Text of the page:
Hollywood Forever Cemetery, originally called Hollywood Memorial Park Cemetery, is one of the oldest cemeteries in Los Angeles, California. It is located at 6000 Santa Monica Boulevard in the Hollywood district of Los Angeles, adjacent to the north wall, or back, of Paramount Studios. Among those interred or entombed in the cemetery are a number of important personalities and famous persons, including men and women from the entertainment industry and important people in the history of Los Angeles and their relatives. The cemetery is active and regularly hosts community events, including music events and summer movie screenings. In 2011 the cemetery became a co-producer of the American silent movie Silent Life based on the story of the Hollywood idol Rudolph Valentino, who is entombed there.
The cemetery, the first in Hollywood, was founded in 1899 on 100 acres (0.40 km2) as "Hollywood Memorial Park Cemetery" by developer Isaac Lankershim and his son-in-law, Isaac Van Nuys. The cemetery sold off large tracts to Paramount Studios, which, with RKO Studios, bought 40 acres (160,000 m2) by 1920. Part of the land was set aside for the Beth Olam Cemetery, a dedicated Jewish burial ground, where people from Hollywood's Jewish community are buried.
In 1939, Jules Roth, a convicted felon and millionaire, bought a 51% stake in the cemetery. He used the money from the cemetery's operations to pay for personal luxuries while allowing the cemetery and crematory to fall into disrepair. In 1952, despite her expressed wish, Roth would not allow the body of Hattie McDaniel to be buried at Hollywood Memorial. At the time of her death, Hollywood Memorial, like other cemeteries, was segregated (the cemetery was desegregated in 1959). On the 47th anniversary of McDaniel's death, the cemetery's current owners dedicated a cenotaph in her honor which resides on the cemetery grounds. The crematory was shut down in July 1974 after the cremation of singer Cass Elliot. According to the cemetery grounds supervisor Daniel Ugarte, the crematory was in such disrepair that the bricks began falling in around Elliot's body (the crematory was later repaired and reopened in 2002).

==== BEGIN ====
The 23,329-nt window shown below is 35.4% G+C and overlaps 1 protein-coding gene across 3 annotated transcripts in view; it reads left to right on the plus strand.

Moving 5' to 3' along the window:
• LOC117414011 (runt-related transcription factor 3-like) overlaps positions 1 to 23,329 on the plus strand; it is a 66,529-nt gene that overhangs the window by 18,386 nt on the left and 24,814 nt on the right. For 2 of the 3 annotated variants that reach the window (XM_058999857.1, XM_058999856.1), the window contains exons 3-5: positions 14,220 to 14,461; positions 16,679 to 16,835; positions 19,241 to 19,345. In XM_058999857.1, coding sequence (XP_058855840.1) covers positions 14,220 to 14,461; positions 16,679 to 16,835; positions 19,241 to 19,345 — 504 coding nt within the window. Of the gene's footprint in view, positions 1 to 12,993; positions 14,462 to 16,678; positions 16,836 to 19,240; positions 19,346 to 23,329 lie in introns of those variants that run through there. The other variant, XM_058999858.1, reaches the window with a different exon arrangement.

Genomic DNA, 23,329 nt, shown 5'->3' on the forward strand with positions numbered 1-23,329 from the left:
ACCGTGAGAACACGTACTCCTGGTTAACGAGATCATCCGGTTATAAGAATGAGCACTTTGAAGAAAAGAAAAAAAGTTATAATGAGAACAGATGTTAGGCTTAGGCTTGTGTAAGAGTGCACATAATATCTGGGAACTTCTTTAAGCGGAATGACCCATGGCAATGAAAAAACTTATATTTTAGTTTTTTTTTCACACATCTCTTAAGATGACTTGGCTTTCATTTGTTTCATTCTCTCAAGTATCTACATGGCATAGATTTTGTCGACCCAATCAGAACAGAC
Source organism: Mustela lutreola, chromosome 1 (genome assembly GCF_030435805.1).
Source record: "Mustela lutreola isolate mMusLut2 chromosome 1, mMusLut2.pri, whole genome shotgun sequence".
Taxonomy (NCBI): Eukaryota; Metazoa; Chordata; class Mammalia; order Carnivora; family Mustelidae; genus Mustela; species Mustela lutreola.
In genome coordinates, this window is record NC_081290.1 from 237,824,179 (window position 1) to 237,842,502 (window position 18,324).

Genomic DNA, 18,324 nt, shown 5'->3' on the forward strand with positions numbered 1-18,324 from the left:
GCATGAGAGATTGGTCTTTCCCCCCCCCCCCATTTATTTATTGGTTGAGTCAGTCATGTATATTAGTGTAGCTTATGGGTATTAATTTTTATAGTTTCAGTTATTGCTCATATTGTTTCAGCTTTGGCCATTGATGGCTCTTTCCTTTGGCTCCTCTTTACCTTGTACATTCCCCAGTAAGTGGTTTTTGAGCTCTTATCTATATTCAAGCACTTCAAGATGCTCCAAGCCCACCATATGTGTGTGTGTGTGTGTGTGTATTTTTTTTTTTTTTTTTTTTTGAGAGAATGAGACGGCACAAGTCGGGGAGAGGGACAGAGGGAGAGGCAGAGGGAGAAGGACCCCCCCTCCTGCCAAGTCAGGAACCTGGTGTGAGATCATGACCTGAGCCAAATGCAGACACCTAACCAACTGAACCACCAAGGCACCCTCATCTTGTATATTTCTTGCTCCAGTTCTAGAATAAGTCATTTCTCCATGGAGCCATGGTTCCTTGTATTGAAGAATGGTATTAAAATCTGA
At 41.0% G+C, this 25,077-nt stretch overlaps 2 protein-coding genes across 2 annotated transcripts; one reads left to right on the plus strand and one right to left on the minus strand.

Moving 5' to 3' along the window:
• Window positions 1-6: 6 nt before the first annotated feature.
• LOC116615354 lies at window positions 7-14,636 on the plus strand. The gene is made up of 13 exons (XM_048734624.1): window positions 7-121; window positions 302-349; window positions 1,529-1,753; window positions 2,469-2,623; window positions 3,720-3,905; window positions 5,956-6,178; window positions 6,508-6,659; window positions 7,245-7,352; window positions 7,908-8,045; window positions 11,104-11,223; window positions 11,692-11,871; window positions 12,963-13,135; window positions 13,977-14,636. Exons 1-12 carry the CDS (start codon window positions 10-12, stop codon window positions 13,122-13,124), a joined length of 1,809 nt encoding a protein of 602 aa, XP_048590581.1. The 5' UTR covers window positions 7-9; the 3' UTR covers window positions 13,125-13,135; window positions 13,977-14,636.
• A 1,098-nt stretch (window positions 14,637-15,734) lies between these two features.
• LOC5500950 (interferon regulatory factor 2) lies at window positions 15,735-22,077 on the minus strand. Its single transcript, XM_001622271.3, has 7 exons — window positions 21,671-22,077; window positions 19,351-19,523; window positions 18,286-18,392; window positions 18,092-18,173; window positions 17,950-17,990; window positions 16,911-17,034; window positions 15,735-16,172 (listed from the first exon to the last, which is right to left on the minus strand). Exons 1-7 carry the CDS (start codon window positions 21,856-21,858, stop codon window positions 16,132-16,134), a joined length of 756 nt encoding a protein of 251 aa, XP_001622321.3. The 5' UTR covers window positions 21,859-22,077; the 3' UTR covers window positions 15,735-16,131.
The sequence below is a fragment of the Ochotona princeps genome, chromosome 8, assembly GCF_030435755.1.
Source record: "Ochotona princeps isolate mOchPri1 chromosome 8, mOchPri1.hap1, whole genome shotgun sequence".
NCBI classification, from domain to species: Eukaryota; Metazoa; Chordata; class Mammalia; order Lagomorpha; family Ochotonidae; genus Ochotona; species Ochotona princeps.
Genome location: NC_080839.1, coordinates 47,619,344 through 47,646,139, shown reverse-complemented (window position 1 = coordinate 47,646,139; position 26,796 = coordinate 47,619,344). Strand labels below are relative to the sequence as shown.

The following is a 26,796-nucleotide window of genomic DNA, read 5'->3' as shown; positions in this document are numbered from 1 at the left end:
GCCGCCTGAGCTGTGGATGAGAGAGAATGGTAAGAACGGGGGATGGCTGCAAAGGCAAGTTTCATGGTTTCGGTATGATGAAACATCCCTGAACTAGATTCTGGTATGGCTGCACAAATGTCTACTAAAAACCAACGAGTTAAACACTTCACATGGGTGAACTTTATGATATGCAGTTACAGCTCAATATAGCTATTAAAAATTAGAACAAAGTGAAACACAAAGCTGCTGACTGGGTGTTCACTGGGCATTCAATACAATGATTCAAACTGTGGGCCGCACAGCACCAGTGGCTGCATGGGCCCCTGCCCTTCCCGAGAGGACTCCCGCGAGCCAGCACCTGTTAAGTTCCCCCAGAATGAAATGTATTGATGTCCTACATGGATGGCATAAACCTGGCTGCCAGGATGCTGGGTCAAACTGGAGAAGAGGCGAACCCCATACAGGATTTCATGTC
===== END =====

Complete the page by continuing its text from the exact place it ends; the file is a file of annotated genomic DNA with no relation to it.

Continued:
By the 1980s, the California Cemetery Board began receiving regular complaints from the families of people interred there. Family members complained that the grounds were not kept up and were disturbed to hear stories about vandalism on the grounds. The heirs of makeup artist Max Factor (who was interred in the Beth Olam Mausoleum in 1938) moved his and other Factor family remains after the mausoleum sustained water damage that discolored the walls. In 1986, a Los Angeles woman and 1,000 other plot owners filed a class action lawsuit against the cemetery for invasion of privacy after they discovered that Roth allowed employees of Paramount Pictures to park in the cemetery's parking lot while the studio's parking structure was undergoing construction. To settle tax bills and furnish his lavish lifestyle, he sold two lawns which ran east and west along Santa Monica Boulevard in the late 1980s. These lawns became strip malls which now house, among other businesses, an auto parts store and a laundromat.